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Meredith Prevo
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March 20, 2020 11:26 pm  

I find it very interesting how the Corona virus has spread so fast, and how it has been handled by the entire world. I'm sure it is no secret that spring break is coming up, or, for some people, is already happening. I know of at least a few friends that, despite all the warnings, are still going on vacation, and despite all the horror stories of being trapped on boats, are going on cruises. It is the same blindness that spread this in the first place, and the reason as to why it continues to spread. Tourism is the reason why, in Italy, their death count is almost as high as China's death count, even though China's population is more than triple Italy's. Just as in Heart of Darkness, it is the Europeans who spread the "disease" of corruption, but in our time now much more literal.


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royemmis25
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March 26, 2020 1:44 pm  

There may not be a lot about the virus that connects directly to the definition of colonialism, however the culture that can be found in the time period could be similar, as others have stated. Colonization was accompanied by racist thoughts and actions. This makes me think of how some people are actually mad and avoiding contact with asians even more so than other people. When the pandemic was first picking up I saw an article about a chinese restaurant that pleaded with customers to keep eating there. People weren’t doing so because they were afraid of the virus. There is also controversy over some calling COVID-19 the “Chinese Virus”.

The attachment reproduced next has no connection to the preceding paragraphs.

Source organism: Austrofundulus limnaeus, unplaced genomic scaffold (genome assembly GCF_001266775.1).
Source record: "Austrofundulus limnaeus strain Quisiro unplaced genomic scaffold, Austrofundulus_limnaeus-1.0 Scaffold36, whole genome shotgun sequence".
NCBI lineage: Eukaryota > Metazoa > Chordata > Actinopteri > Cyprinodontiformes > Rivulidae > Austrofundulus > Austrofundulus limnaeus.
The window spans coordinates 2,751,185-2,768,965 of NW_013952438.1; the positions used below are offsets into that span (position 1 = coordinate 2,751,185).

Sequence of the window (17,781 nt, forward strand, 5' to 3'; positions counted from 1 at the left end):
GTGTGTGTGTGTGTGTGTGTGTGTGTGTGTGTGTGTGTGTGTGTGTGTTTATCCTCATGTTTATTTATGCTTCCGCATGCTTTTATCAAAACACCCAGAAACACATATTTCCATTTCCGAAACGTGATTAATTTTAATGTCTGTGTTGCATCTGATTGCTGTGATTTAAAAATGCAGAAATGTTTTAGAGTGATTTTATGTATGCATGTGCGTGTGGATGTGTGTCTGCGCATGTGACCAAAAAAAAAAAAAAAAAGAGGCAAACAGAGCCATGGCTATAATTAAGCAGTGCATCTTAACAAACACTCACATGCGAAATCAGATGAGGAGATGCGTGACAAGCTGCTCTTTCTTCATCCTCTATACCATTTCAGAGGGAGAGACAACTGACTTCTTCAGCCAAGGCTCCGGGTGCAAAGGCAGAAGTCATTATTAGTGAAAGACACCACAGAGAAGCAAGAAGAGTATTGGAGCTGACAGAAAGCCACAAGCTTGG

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Steve Chisnell
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April 1, 2020 5:04 pm  

I see a lot of this, too, as a broader xenophobia that is fostered by a fear of the outside(r). The Other is the enemy, the one different from us, and so we can expect our language acts and behaviors to parallel that difference. Because COVID is largely invisible to most of us, even in its catastrophic effects, we transfer/displace that anxiety regarding the Other onto physical images or symbols of our fear: politicians, countries, dumb social media arguments, etc.

The colonialist discussion seems fitting in this sense, that our language is one of Us against this outside (and less reputable) force. Even those heading for cruise ships for spring break may exemplify this through their defiance (the more we resist an idea, the more power it has over us psychologically). They are living the narrative of the bold heroic Ego who can stride forth against the outside world and stay alive. Most of the defiance I have heard from such persons are in braggadocio and pompous bold assertions of how "nothing can stop me!"  Silly in its psychology, but there it is. 

What I am equally concerned about is how our thinking about neighbors and the world will be adjusted following the crisis. We have an opportunity to reframe our thinking about a lot of things in our country and elsewhere. But what language acts will we use and will they allow us to think in transformational ways?